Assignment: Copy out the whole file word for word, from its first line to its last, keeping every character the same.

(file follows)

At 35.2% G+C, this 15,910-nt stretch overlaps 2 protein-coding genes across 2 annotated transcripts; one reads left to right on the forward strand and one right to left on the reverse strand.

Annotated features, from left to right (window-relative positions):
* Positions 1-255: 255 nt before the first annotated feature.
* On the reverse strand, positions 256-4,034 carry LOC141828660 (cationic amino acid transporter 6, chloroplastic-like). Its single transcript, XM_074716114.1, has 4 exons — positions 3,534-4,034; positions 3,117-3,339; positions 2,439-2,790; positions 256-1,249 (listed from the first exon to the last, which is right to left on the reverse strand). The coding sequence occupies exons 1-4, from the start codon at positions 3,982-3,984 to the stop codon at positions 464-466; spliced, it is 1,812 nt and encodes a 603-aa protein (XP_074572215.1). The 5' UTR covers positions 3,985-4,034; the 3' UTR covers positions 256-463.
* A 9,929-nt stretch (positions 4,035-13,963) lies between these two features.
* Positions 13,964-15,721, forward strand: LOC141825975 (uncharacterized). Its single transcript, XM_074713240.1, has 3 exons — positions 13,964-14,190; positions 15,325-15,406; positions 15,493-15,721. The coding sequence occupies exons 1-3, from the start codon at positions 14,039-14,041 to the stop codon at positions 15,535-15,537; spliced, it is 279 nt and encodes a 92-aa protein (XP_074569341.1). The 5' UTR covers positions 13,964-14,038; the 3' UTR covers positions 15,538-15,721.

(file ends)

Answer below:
At 35.2% G+C, this 15,910-nt stretch overlaps 2 protein-coding genes across 2 annotated transcripts; one reads left to right on the forward strand and one right to left on the reverse strand.

Annotated features, from left to right (window-relative positions):
* Positions 1-255: 255 nt before the first annotated feature.
* On the reverse strand, positions 256-4,034 carry LOC141828660 (cationic amino acid transporter 6, chloroplastic-like). Its single transcript, XM_074716114.1, has 4 exons — positions 3,534-4,034; positions 3,117-3,339; positions 2,439-2,790; positions 256-1,249 (listed from the first exon to the last, which is right to left on the reverse strand). The coding sequence occupies exons 1-4, from the start codon at positions 3,982-3,984 to the stop codon at positions 464-466; spliced, it is 1,812 nt and encodes a 603-aa protein (XP_074572215.1). The 5' UTR covers positions 3,985-4,034; the 3' UTR covers positions 256-463.
* A 9,929-nt stretch (positions 4,035-13,963) lies between these two features.
* Positions 13,964-15,721, forward strand: LOC141825975 (uncharacterized). Its single transcript, XM_074713240.1, has 3 exons — positions 13,964-14,190; positions 15,325-15,406; positions 15,493-15,721. The coding sequence occupies exons 1-3, from the start codon at positions 14,039-14,041 to the stop codon at positions 15,535-15,537; spliced, it is 279 nt and encodes a 92-aa protein (XP_074569341.1). The 5' UTR covers positions 13,964-14,038; the 3' UTR covers positions 15,538-15,721.